As an example Paul wrote Michelle, with help from others, but one of the telling contributions was by John on puting the emphasis on the "i love you", "i want you" and "i need you" parts. And the same goes for Paul helping John out with lyrics and chords etc. George was more on his own when composing but the others would make suggestions in the studio for most of his songs, and they all helped out Ringo.

Probably one of the biggest positives of The Beatles was that each beatle was open to suggestions for their songs, it was only later on that ego got in the way.

Don’t make your love suffer insecurities, trade the baggage of self to set another one free. ('Paper Skin' - Kendall Payne)
2 April 2012
9.12pm
Michael B
Casbah Coffee Club
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28 March 2012
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meanmisterm.....

 

I totally agree.   Take Ringo.  I mean, Ringo's drums are an essential part, imho, of A Day In The Life and Tomorrow Never Knows to name just two obvious choices.  Without his touch, they're different songs.   We all could easily list, what, fifty songs in which his particular drumming style absolutely completes the song--not just complements it but really helps make the song what it is.

 

And this goes for all of them.  The key was they all were contributing brilliantly to the whole package with very little showing off.  I love what someone on this forum (I think) wrote about George's guitar on "Don't Let Me Down."  Though the songs has never been much to my liking (except the middle section, "I'm in love for the first time..."), but I have to say that George's guitar is just perfect.  It adds SO much to the song without drawing excessive attention to itself.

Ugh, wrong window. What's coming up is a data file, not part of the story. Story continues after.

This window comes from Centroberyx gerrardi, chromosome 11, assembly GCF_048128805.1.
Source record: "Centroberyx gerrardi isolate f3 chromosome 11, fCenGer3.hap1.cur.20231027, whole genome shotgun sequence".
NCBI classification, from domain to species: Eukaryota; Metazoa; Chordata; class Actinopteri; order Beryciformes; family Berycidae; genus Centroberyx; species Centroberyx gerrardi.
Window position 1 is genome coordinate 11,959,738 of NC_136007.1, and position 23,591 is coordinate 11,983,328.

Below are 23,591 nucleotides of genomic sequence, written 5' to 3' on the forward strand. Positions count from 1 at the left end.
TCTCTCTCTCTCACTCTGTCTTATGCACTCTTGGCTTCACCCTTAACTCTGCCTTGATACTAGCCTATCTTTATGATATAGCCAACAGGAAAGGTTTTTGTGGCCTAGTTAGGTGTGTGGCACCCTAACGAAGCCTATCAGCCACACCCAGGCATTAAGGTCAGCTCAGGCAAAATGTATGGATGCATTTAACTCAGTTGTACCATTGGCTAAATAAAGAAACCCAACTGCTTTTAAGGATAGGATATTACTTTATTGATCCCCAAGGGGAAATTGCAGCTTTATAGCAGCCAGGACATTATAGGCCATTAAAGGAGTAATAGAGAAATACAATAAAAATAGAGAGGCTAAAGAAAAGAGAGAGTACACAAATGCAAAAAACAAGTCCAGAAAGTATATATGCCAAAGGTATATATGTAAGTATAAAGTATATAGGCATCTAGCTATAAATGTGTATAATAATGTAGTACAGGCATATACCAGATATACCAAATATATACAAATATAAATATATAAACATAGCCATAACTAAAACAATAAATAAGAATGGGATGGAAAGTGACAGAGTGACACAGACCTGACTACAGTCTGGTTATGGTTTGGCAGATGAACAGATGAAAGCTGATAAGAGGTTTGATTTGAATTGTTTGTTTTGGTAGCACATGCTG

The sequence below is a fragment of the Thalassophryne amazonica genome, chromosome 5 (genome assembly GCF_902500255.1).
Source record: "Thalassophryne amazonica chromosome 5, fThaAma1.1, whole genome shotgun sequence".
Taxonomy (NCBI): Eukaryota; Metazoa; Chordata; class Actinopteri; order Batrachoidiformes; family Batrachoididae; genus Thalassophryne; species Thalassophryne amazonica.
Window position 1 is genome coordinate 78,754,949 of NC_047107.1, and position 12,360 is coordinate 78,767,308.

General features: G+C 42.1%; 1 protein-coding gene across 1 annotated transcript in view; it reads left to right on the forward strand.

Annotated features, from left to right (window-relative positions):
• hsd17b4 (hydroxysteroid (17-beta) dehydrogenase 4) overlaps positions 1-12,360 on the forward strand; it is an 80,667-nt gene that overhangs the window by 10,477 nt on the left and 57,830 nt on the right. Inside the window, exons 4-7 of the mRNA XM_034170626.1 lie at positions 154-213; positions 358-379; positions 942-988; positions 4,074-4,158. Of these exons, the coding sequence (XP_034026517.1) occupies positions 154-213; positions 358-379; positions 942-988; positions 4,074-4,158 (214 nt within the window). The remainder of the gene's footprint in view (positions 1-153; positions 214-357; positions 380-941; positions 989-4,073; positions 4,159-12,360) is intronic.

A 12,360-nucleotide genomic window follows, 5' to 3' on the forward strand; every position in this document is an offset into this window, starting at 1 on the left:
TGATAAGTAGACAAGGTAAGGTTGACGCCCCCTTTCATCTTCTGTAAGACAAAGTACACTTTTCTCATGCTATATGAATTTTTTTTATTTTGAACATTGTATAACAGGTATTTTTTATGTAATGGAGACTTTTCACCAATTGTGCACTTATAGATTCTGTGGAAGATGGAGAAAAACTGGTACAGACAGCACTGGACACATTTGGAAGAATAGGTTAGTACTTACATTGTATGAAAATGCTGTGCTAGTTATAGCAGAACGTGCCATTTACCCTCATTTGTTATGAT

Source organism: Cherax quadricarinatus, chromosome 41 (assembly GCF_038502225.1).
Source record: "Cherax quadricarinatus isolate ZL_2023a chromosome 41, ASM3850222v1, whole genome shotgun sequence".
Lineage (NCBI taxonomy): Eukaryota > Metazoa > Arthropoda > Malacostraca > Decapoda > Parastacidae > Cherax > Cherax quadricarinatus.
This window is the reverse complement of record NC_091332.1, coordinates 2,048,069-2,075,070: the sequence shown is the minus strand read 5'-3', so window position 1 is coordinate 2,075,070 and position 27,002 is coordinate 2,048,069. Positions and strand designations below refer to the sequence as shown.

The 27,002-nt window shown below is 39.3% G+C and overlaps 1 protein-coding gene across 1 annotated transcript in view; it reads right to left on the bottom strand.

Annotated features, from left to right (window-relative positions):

And the irony is that The Beatles are sometimes criticized for not being the performers that other bands were.  In a way that's surely true, but in another way their own thoughtful and musically apt contributions do help explain why so often covers fall so short.  

 

So....a long-winded way of saying that I think your comments are spot on, meanmisterm!

2 April 2012
10.33pm
meanmistermustard
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I love the quote where a beatle, i think John after the split, said that all he had to do was blink and the other 3 would know where the song was going instinctively.

George's guitar solo for And I Love Her has been highlighted recently as being an amazing addition.

Talking of Ringo and his drumming, was listening to the isolated drum track for Revolution and it does add a huge amount to the song, its solid for 3 minutes without wavering, and Lady Madonna only works for me because of his drumming. I think around that time how they were recording it was different, its certainly brighter and very sharp. A lot of people say that Ringo's greatest gift to the beatles was that his drumming totally fitted each song perfectly whilst not being overbearing, and i totally agree with that. Which is why its daft when he isnt listed as a great drummer because he didnt do insane fills which added nothing or steal the spotlight.

Don’t make your love suffer insecurities, trade the baggage of self to set another one free. ('Paper Skin' - Kendall Payne)
3 April 2012
4.27am
kelicopter
Sitting in an English Garden
Shea Stadium
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7 November 2010
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a-hard-days-night-ringo-8 I also remember reading a quote, (can't remember for the life of me who said it, maybe Mark Lewisohn?), that said that in all the years of recording with The Beatles, Ringo only messed up enough to stop recording a handful of times. That kind of proves how great a drummer he is, being able to consistently perform that well.

 

EDIT: Never mind, I found the quote. a-hard-days-night-ringo-14

It is true that on only a handful of occasions during all of the several hundred session tapes and thousands of recording hours can Ringo be heard to have made a mistake or wavered in his beat. His work was remarkably consistent and excellent, from 1962 right through 1970.

- Mark Lewisohn, The Beatles Recording Sessions

"Life is what happens to you while you're busy making other plans."